Most of our customers understand how difficult it can be for independent booksellers to compete with huge corporations and online retailers who are able to greatly discount books. It is very comforting to know that so many of our customers are very loyal to independents and understand the importance of our existence to ensure diversity and local community in the marketplace.
  5. What is the hardest part about being a bookstore owner in 2012?
    The hardest part of being a bookseller right now is the uncertainty of so many things that are completely outside our control: technology trends, the state of the economy and how that effects the average person; fuel & transportation costs, etc.
  6. What types of books does your store stock and/or specialize in?
    Bryan Prince Bookseller is a general bookstore, stocking fiction, nonfiction and children’s books. We have a very good special order service and have recently started to stock French titles.
  7. What are some of your favorite titles? Titles coming out this year?
    Tracey: I have the lost generation classic and am enamoured of the beautiful editions of F. Scott Fitzgerald and Ernest Hemingway. In terms of new books coming our this year, I adored the debut mystery by Deryn Collier, Confined Space, and throughly enjoyed Jian Ghomeshi’s memoir, 1982. I am also very excited to read (when the time presents itself, Salman Rushdie’s memoir, Joseph Anton.)
  8. What are you reading right now?
    Tracey: Right now I’m reading the Booker longlisted novel, Garden of Evening Mists, by Tan Twan Eng and the new Massey lecture by Neil Turok, The Universe Within.
  9. What is your most current best seller? Classic?
    Our current bestseller is Joseph Anton, by Salman Rushdie. In terms of a classic bestseller, it would be a toss-up between Ernest Hemingway and Jane Austen.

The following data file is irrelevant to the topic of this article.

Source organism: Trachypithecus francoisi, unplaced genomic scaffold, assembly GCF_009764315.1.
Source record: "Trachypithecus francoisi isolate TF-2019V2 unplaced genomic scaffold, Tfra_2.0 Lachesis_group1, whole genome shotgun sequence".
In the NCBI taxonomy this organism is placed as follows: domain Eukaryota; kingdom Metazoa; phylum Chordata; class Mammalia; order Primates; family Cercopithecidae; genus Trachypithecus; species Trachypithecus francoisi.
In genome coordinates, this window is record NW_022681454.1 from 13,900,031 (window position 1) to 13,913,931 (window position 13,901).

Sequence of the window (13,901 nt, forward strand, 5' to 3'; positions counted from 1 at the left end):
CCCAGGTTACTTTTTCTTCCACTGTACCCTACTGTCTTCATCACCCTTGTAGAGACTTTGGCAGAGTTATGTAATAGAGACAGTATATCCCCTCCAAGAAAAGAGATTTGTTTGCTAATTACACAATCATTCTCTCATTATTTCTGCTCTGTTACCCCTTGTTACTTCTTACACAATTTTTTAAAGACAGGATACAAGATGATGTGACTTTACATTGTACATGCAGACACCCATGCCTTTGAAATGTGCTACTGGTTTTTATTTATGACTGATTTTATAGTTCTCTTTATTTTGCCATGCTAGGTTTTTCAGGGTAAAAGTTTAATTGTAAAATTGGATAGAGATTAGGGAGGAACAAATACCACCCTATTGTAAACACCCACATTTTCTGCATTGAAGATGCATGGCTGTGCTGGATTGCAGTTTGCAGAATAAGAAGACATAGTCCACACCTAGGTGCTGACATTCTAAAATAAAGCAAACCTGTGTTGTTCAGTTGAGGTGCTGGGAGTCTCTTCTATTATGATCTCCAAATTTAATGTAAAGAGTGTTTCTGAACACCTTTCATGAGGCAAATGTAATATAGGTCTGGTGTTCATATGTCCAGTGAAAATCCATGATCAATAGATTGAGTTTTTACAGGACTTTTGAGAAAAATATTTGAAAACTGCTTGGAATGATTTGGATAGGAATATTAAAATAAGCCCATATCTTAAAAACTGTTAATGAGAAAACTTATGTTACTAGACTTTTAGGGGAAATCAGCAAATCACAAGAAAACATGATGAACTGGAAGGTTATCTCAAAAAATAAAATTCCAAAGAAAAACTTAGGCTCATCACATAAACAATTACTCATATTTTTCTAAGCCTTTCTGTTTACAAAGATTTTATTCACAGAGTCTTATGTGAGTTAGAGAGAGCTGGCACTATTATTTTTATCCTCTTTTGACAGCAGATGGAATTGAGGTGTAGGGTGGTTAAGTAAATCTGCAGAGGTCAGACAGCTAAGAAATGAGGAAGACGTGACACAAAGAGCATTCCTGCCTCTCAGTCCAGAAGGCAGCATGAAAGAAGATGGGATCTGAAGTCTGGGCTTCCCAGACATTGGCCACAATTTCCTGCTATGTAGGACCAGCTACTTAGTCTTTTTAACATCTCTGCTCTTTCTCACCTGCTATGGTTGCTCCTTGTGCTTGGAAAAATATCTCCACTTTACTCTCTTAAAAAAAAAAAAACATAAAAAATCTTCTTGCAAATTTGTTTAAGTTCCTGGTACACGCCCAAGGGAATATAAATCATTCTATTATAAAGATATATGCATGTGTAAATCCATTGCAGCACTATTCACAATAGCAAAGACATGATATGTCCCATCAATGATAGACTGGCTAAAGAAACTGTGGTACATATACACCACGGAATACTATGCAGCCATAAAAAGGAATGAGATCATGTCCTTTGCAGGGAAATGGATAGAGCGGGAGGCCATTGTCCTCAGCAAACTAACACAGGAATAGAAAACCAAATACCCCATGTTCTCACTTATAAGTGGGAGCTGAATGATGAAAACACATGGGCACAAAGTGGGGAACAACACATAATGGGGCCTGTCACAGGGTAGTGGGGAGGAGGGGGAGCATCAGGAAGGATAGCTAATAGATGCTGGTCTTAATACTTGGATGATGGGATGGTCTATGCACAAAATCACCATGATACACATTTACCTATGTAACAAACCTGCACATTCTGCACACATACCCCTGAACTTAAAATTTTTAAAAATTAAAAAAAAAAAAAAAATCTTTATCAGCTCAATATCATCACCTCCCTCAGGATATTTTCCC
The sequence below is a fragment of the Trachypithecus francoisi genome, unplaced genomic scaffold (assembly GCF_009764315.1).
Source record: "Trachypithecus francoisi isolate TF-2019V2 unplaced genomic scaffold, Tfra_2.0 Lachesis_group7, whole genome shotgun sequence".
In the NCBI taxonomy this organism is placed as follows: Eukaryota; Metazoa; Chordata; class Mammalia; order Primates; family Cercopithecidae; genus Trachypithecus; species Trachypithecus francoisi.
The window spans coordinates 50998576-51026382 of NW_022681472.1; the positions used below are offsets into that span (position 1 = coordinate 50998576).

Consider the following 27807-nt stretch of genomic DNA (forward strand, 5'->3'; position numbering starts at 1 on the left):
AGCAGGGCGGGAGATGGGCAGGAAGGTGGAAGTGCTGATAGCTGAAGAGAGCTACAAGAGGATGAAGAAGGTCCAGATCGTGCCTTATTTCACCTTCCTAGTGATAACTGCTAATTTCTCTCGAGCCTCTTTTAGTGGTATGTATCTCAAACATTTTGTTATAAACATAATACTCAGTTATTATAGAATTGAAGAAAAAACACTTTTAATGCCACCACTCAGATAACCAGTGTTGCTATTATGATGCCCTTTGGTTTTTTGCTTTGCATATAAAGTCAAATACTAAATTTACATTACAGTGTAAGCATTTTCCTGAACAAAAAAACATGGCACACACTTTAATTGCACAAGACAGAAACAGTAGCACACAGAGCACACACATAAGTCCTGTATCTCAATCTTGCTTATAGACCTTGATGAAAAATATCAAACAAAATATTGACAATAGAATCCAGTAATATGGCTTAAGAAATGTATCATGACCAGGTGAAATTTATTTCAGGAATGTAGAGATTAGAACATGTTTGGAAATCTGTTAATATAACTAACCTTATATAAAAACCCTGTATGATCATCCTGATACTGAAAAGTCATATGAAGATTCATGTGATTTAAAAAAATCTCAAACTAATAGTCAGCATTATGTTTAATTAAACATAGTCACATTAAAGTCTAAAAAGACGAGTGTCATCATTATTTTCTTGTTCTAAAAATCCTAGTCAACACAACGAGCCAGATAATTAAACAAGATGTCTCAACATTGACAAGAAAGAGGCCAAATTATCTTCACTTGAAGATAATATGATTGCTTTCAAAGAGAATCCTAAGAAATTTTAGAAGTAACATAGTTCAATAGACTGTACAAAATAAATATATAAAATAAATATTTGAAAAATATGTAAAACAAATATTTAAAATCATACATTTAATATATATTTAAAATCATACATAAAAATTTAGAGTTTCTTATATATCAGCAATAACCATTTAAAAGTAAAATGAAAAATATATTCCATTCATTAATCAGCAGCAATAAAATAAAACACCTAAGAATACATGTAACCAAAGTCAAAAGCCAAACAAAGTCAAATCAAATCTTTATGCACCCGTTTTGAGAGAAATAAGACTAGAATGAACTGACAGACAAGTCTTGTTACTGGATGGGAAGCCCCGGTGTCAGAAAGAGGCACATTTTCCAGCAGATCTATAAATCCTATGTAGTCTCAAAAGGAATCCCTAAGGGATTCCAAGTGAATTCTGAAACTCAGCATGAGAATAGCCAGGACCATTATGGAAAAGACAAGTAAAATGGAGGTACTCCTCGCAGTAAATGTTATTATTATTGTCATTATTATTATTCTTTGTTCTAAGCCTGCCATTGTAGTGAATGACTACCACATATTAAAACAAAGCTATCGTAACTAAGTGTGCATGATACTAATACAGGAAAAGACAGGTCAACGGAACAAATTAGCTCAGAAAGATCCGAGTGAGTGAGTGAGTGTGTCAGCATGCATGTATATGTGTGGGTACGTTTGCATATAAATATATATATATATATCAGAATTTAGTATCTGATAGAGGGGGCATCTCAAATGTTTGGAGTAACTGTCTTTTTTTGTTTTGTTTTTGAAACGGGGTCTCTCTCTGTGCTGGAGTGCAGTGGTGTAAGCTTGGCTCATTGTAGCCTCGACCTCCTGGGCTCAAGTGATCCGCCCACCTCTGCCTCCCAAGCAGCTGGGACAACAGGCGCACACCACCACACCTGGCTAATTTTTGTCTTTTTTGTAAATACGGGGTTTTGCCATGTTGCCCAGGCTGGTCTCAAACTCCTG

10. What have been some of your favorite (or most memorable) author events?
    One of our most memorable author events was the evening with Robertson Davies and Shyam Selvadurai. It was Shyam’s first reading and Robertson Davies was so kind and gracious with both Shyam Selvadurai and the booksellers from the store. That evening resonated with Tracey every time she rereads one of Robertson Davies’ novels. Aside from that one, the Harry Potter midnight parties were great. They entailed a ridiculous amount of planning and preparation, but worth is all when we saw the hordes of enthusiastic children.
  11. Any strange, wild or crazy-but-true stories?
    It’s an unusual day when we don’t have anyone ask a strange question that has nothing to do with bookselling. One of the more difficult conversations I’ve had, though, was trying to convince a customer that the complete Oxford English Dictionary was not available on audio cassette.
  12. What book are you, or will you, hand-sell with a vengeance?
    This fall there is a wealth of great books to recommend. As the weather cools off, though, mystery lovers are on the hunt for something new & exciting. This fall I will be handselling Confined Space, by Deryn Collier & Crow’s Landing, by Brad Smith.